The duo of Brian Nelson and Elizabeth Rosenberg, both nominated for the US Treasury Department positions, have pledged to enforce new anti-money laundering laws focused on cryptocurrencies enacted by Congress if their confirmation scales through.
President Joe Biden nominated Brian Nelson to be Undersecretary for Terrorism and Financial Crimes and Elizabeth Rosenberg to be assistant secretary for Terrorist Financing earlier in the year. Present for their confirmation hearing with the Senate Banking Committee, both nominees had the opportunity to share their views on several issues wading into financial crimes and the role crypto plays in such events.
Brain Nelson admitting that the Anti Money Laundering Act of 2020 already enforces the Financial Crimes Enforcement Network (FinCEN) while applying new crypto-related regulations, said:
"Obviously this is an issue that was [and] has been a great concern for some time now, and it’s reflected in the new Anti-Money Laundering Act that this committee really championed[...] I would prioritize implementing pieces of that legislation including new regulations around cryptocurrency.”
Nelson also stated that the Treasury Department would have to collaborate with its international partners to help address crypto crimes, an example of which is ransomware which has been on the rise since the beginning of 2021.
Elizabeth Rosenberg reiterated Nelson’s position on Treasury Department’s international collaboration with partners to help tackle crimes perpetrated using cryptocurrencies.
“Without that kind of collaboration and … regulatory framework, it’s all too easy for criminals to avoid the U.S. jurisdiction and conduct their illegitimate activity from another jurisdiction,” Rosenberg stated, saying he would “seek to ensure” that kind of international collaboration.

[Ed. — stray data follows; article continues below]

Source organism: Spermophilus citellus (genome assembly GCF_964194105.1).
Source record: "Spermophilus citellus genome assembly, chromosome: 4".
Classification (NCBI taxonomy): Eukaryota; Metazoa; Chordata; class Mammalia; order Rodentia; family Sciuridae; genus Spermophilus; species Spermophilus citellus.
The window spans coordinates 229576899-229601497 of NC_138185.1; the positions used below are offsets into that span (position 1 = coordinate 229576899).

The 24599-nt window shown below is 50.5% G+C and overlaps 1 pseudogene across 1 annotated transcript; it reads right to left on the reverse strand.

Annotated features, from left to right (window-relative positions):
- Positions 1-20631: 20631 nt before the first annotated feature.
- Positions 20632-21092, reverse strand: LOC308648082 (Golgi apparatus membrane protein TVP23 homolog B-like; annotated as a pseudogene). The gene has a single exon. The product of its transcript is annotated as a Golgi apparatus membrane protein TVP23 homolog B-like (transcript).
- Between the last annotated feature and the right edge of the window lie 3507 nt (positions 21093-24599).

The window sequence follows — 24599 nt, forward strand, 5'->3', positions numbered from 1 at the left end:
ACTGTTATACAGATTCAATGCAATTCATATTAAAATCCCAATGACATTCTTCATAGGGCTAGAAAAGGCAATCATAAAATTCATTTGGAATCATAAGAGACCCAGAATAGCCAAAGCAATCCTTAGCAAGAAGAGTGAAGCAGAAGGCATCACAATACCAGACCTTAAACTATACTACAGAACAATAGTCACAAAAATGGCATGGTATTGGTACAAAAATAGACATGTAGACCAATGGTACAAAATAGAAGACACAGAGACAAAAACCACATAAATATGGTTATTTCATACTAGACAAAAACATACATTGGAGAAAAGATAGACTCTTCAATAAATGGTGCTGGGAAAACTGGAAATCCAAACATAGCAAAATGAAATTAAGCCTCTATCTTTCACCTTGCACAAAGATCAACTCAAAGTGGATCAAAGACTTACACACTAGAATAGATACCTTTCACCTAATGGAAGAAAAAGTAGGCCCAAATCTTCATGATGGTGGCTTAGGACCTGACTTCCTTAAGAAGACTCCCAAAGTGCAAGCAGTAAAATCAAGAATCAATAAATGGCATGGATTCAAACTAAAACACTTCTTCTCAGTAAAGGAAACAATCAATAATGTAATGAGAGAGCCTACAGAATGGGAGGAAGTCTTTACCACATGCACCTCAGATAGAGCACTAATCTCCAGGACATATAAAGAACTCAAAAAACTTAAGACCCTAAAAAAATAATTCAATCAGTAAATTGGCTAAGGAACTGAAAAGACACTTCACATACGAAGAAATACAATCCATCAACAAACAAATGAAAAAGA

It is not surprising that the nominees share these negative crypto crime sentiments as their superior Janet Yellen, Secretary of the Treasury Department repeatedly called out the cryptosystem as a willing tool for financial and cybercriminals. Janet Yellen echoed these sentiments during her confirmation hearing earlier in the year.
Although Joe Biden’s Treasury officials halted Trump administration and Steve Mnuchin’s regulations targeting non-custodial crypto wallet transactions which many crypto enthusiasts considered to be anti-innovation, Biden’s administration have not all been openly welcoming to the continued growth of cryptocurrencies. For instance, the new OCC chair has confirmed his department is looking into a possible review of the earlier green light given to licensed financial institutions to provide custody solutions for crypto entities with their stablecoin reserves. For Brian Nelson, moves like that would ensure open arms welcoming crypto activities that does not undermine US economic activities.
“It reflects a balancing of regulating to prevent virtual currency and other types of new technology from undermining our AML system while also being respectful of the fact that we need to support responsible innovation and preserve that here in the U.S. and not see that leave the country,” Nelson said.
Earlier in May, the Treasury Department issued a directive to financial institutions and US-domiciled cryptocurrency exchanges to report transactions ranging above $10,000 to the IRS for tax purposes stating that virtual currencies and cash act as avenues to hide income from the government.